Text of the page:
Fabulous lesbian filmmaker making stories for the 21st century
Lesbian/genderqueer Japanese-Swiss cinematographer/director Caroline Mariko Stucky has two recent queer short films available on the internet for free, with the newest one, Velour, premiering June 28, closing the Brooklyn College Film Festival, which is streaming online this year at 6PM.
Stucky is a rare female cinematographer and director, in an overwhelmingly male-dominated field, who seeks out subtle stories and thoughtful collaborations in a movement to bring film into a more progressive 21st century zeitgeist.
My experience for the first 27 years of my life was mostly “otherness.” I’m not considered Japanese in Japan, certainly not considered Swiss in Switzerland, gay and genderqueer in two less-than-accepting cultures.
I feel basic always leading with “otherness,” but it is constantly on my mind and it is a big driving force behind everything I do in film; I have an explicitly progressive agenda in my writing, directing, and in arguably the most subtle and influential way, cinematography. Ironically, because of my multitude of “ANDs” I often know what will feel universal—common narratives essential to one set of my experiences and to another set.
I feel like my strength is guiding people to feel the common ground they have with a story without getting caught up on how different it is from theirs. That is what my film US is about.
We all grew up watching and loving films where the directors, writers, and cinematographers were all accomplished older men; even today, only 2% of cinematographers of top 100 grossing films of 2019 were female. It is so exciting to be able to guide the eye and the understanding through the very different way I see the world. People talk about gaze; I love that some of it is totally unconscious—just by virtue of showing up, I naturally focus on different things, paint the picture in different ways. But my agenda is about constantly striving to make conscious choices that change the shape of the stories.”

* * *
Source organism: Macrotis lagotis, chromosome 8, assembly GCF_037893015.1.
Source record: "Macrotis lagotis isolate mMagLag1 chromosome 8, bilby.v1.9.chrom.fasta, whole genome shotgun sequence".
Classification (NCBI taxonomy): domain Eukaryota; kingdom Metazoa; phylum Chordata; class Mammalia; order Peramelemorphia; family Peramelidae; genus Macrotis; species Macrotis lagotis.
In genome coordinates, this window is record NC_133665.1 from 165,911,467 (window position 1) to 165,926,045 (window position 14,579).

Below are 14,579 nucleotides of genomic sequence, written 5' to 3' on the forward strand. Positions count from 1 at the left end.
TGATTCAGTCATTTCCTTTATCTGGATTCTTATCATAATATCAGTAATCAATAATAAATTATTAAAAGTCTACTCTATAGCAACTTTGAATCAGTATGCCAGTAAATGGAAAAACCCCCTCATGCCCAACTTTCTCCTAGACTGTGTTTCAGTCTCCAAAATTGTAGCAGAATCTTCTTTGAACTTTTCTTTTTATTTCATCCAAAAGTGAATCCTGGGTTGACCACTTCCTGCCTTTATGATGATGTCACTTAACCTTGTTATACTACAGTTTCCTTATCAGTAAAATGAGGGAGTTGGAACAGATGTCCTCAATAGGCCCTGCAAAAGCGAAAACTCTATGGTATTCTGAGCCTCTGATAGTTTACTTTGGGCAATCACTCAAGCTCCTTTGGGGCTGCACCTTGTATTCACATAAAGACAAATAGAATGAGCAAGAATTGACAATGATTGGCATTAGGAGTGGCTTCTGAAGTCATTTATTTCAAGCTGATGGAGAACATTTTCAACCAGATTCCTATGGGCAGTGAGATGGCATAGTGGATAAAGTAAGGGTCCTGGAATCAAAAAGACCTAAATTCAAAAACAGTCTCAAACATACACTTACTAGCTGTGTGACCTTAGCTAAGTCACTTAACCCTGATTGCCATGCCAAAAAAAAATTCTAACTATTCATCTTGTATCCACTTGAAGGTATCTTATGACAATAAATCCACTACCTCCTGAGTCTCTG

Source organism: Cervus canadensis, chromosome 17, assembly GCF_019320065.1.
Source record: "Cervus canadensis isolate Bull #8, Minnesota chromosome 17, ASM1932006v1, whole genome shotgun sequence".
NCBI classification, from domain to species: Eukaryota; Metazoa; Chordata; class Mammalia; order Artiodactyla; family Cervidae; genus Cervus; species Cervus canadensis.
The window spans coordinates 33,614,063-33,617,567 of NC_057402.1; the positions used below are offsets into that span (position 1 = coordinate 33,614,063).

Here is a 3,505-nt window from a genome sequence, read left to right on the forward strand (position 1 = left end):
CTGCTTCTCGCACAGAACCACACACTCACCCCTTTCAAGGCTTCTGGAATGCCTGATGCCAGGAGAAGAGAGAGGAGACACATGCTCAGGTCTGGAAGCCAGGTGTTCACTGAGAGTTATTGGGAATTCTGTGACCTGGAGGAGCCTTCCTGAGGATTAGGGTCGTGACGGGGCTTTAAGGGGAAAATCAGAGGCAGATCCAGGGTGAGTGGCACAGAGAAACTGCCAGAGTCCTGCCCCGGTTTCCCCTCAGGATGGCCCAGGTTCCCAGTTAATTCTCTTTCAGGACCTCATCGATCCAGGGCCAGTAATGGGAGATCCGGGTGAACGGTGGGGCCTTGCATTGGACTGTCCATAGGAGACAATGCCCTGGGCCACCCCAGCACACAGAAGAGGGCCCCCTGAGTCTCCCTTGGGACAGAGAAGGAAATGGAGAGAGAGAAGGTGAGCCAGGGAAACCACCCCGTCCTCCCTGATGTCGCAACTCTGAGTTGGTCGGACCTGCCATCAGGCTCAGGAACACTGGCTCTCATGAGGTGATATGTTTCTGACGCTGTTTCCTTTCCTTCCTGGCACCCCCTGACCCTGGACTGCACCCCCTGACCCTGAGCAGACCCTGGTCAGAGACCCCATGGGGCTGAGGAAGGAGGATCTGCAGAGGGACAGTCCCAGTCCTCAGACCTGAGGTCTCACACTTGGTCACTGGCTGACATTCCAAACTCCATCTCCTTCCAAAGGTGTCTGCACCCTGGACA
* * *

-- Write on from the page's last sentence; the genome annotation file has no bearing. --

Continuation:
About the films
In Velour, a queer fashion executive visits a dominatrix in an attempt to heal from sexual assault trauma. Valentina (Lauren T. Mack) is the creative director of her own fashion firm. Velour depicts Valentina one year after she has been sexually assaulted.
The film aims to bring awareness to the mental toll of sexual assault and how torturous it can be when alcohol is involved. Valentina, numb and withdrawn, sought out Mistress Velour (real-life elite professional dominatrix Neena de Ville) to fulfil her desire to feel something. She previously requested impact play as a way to punish herself and becomes discouraged when she believes it’s not “working.”
In a rare film portrayal of the healing nature of BDSM, Velour finally gets Valentina to slow down. She helps Valentina embrace her vulnerability and accept that her trauma is not her fault.
Velour (Directed by Miranda Manziano, Director of Photography Caroline Mariko Stucky) will be streaming online, closing the Brooklyn College Film Festival on June 28th, in a screening that starts at 6PM, just before the awards ceremony at 9:30PM.
It is nominated for four awards: https://bc-film-festival.com
Us is a short film about identity, vulnerability, and paralysis of self expression. Jo (Melody Cheng, Doomsday) is an outgoing, liberated second generation Chinese-American girl who begins a passionate romance with Helen (Alice Kremelberg, Orange is the New Black) at the opening of the film.
Since long before dating Helen, Jo has been extravagantly out and on the scene as a lesbian, but crisis unfolds when it is revealed she never actually came out in her workplace to her boss or coworkers, and has been uncomfortably adrift in a no-man’s land of covering and passing for a few years. Jo blames her reluctance on her relationship with her disapproving Chinese parents, but Helen can’t swallow an excuse that sounds so thin, suddenly mistrusting Jo’s intentions and fidelity.
What is it to be claimed by more than one culture, whether you like it or not? When are fear and vulnerability more powerful than desire to love and be loved? In a world of emancipated sexual expression, when do we still hide? From a single, “fly-on-the-wall” shot, the drama will move in and out of the field of vision, painting an intimate, voyeur-less picture of the lovers negotiating life together. In Us, filmmaker Caroline Mariko Stucky addresses in fiction a complicated net of topics that are deeply personal, but that hit a universal nerve. US (written, directed, and shot by Caroline Mariko Stucky),